How to Remove Yellow Stains from Quartz Countertops

Quartz countertops are popular in modern kitchens and bathrooms due to their durability, aesthetics, and low maintenance. However, like any surface, quartz can develop stains over time with regular use. Yellow stains are particularly stubborn and unsightly on the crisp white background of most quartz. Luckily, there are several effective methods to remove yellow stains from quartz countertops and restore their original beauty.

What Causes Yellow Stains on Quartz?

Quartz is non-porous, so stains tend to sit on the surface rather than absorbing deep into the material. Yellow stains commonly form from:

  • Spices like turmeric, curry, and mustard
  • Some cleaning products and disinfectants
  • Marks from metal pans or utensils
  • Residue from adhesive tape or stickers
  • Spills like oil, grease, or wine that oxidize over time
  • Repeated heat exposure causing scorch marks
  • Prolonged sun exposure leading to UV damage

The pigments in these substances can leave stubborn yellowish discoloration on quartz. The stains may appear in a small spot, streak, or cover a large area depending on the cause and size of the spill. Identifying the origin of the stain can help choose the best removal method.

How to Clean Yellow Stains from Quartz Countertops

Cleaning yellow stains from quartz as soon as they occur will produce the best results. However, even old, set-in stains can often be removed with a little time and effort. Here are the most effective techniques and products to try:

1. Mild Dish Soap and Warm Water

For a basic first attempt, mix a few drops of mild dish soap like Dawn in warm water. Using a soft sponge or microfiber cloth, gently rub the soapy water over the stained area in circular motions. Rinse well and dry with a clean towel. This may lift fresh stains or provide a surface clean before using a more powerful treatment. Avoid scratching the quartz with abrasive scouring pads.

2. Baking Soda Paste

Baking soda is a versatile household staple that can absorb discoloration. Make a paste by stirring 2-3 tablespoons of baking soda with just enough water to form a spreadable consistency. Apply the paste to the stained quartz and let sit for at least 30 minutes. The baking soda will help draw out the stain over time. Wipe away with a damp sponge and dry the area. Repeat if needed for stubborn stains.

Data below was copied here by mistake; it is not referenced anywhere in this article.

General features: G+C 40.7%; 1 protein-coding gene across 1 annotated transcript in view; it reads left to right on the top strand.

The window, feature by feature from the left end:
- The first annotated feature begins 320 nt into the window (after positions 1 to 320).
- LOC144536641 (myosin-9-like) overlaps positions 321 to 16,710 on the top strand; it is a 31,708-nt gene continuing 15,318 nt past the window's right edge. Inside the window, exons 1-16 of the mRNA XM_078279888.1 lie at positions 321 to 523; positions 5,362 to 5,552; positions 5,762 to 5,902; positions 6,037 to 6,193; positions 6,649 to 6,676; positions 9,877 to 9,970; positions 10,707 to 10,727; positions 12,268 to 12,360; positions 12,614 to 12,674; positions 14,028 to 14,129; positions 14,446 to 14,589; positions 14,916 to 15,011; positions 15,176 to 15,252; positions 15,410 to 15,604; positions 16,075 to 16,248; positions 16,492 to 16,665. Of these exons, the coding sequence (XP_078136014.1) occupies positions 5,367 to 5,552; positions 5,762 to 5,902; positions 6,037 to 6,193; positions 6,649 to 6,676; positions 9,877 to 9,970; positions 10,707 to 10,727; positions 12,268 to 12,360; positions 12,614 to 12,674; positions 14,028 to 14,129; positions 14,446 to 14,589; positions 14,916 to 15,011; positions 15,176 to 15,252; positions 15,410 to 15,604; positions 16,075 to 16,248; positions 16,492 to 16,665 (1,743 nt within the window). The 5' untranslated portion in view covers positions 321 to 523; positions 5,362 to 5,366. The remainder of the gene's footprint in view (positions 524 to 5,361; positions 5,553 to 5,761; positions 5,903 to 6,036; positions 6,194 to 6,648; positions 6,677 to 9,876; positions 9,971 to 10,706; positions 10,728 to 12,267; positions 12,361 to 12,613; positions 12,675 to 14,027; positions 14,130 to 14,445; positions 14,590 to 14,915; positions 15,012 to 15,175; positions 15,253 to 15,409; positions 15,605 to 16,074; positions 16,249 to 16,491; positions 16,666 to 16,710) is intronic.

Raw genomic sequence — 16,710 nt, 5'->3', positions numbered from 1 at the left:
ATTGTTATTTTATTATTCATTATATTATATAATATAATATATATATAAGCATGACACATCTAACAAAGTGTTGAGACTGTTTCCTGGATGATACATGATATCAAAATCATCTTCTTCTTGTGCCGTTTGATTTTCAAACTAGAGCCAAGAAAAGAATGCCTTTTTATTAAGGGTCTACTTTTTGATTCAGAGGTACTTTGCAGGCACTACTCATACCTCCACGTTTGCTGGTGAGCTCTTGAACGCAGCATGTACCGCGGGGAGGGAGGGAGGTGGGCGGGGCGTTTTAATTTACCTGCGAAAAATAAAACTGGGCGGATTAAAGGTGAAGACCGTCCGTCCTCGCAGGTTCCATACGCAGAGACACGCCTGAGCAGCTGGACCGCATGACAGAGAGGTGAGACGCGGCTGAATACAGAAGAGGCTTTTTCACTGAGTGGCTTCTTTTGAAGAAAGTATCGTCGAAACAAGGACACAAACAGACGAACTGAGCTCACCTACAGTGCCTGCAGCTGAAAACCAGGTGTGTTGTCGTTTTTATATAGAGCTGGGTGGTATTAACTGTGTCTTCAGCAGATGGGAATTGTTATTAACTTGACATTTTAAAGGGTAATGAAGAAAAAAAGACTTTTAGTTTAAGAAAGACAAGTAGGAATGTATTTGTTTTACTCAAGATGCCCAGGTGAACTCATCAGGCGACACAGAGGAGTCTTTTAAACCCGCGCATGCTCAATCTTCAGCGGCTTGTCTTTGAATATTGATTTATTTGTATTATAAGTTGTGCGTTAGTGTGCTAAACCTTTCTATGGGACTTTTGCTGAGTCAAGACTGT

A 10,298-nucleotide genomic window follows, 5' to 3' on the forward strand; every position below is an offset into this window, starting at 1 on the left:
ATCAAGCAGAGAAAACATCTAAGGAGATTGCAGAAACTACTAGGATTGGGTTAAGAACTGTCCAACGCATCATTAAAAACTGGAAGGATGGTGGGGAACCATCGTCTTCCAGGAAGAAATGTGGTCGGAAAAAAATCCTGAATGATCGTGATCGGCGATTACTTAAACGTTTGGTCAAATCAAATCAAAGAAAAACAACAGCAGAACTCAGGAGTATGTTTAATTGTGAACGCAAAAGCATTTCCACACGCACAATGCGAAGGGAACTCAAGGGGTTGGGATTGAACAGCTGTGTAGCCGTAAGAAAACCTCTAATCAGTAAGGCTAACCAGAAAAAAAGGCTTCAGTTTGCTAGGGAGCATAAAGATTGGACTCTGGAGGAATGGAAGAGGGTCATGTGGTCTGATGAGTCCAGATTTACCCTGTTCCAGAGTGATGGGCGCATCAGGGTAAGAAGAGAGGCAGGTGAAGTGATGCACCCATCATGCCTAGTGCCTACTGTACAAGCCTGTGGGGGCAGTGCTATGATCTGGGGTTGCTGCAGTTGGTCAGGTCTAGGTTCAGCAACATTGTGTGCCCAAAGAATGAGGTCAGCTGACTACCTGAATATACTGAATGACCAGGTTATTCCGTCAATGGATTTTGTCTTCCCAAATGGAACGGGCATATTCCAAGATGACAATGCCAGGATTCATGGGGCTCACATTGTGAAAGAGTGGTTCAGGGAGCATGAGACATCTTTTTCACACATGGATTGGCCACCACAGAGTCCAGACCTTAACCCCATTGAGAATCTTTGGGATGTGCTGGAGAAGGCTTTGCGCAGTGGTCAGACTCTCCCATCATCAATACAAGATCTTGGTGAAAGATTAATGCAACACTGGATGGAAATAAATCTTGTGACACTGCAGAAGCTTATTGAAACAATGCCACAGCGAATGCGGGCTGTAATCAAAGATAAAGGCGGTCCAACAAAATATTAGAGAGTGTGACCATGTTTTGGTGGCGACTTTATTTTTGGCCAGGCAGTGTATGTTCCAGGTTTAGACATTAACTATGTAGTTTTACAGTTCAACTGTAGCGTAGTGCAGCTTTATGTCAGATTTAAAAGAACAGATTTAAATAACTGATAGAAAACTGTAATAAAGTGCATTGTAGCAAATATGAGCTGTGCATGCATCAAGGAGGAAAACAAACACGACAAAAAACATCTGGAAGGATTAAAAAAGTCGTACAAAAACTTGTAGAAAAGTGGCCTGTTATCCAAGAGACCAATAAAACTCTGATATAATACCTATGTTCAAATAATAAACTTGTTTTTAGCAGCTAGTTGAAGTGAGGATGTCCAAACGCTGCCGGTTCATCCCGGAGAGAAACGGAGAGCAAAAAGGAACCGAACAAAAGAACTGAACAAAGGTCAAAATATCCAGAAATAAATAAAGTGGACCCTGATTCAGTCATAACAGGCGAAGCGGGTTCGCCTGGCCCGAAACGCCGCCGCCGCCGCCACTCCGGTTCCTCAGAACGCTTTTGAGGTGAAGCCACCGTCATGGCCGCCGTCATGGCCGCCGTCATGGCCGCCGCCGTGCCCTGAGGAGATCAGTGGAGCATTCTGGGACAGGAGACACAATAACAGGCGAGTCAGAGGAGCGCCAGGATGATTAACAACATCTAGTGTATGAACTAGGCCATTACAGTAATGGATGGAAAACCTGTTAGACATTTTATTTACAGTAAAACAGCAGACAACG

3. Hydrogen Peroxide

As a bleaching agent, hydrogen peroxide can help lift yellow discoloration. Use a 3% solution – available at any drugstore. Dip a soft cloth in the hydrogen peroxide and dab it directly on the stain. Allow it to react for 5-10 minutes. The stain may bubble or fizz. Then wipe clean with water and dry well. Be careful, as hydrogen peroxide can also bleach colored quartz. Spot test first.

4. Lime or Lemon Juice

Fresh citrus juices contain acidic compounds that can break down staining compounds. Squeeze lime or lemon juice directly onto the yellowed area. Let it sit for 10-15 minutes before wiping clean with water. The natural acidity helps dissolve some stubborn stains without harsh chemicals. Repeat as needed for tough stains.

5. Baking Soda and Vinegar Paste

For a more intensive DIY cleaner, make a paste of baking soda and vinegar – two inexpensive but highly effective ingredients. Mix 2 tablespoons baking soda with 1 tablespoon white vinegar, adding just enough water to form a spreadable paste. Apply this fizzy paste to the stain and allow it to work for 20-30 minutes before rinsing clean. The combined acidic and absorbing properties help lift discoloration.

6. Mr. Clean Magic Eraser

These popular melamine foam cleaning pads work well to remove yellow stains from quartz. Simply dampen a magic eraser and gently rub it over the stained area using moderate pressure. Rinse with water afterward. The texture helps scrub away discoloration without damaging the quartz. Be wary of “off-brand” melamine pads which may be too abrasive.

7. Bar Keeper’s Friend

This powdered cleaner contains oxalic acid to remove rust, mineral deposits, and other tough stains. Make a paste with water and apply to the stained quartz surface. Let it work for 5-10 minutes before rinsing clean. Bar Keeper’s Friend is safe for quartz but not other surfaces like marble. Use care not to splash onto other materials. Wear gloves as it can irritate skin.

8. Baking Soda and Peroxide Paste

For the ultimate DIY quartz stain attack, combine the powers of baking soda and hydrogen peroxide. Make a paste using 3 tablespoons baking soda, 2 tablespoons hydrogen peroxide, and 1 tablespoon water. Spread over the stain and allow to sit for 30 minutes before scrubbing lightly and rinsing. The peroxide whitens while the baking soda lifts staining.

9. Commercial Quartz Cleaners

Several name-brand cleaners are specially formulated to remove stains from engineered stone like quartz, without etching or dulling the surface:

  • Zep Commercial Quartz & Granite Cleaner – spray and wipe away stains with a soft cloth
  • Method Daily Granite & Stone Cleaner – non-toxic and biodegradable formula
  • StoneTech Revitalizer Cleaner and Protector – cleans and adds protective layer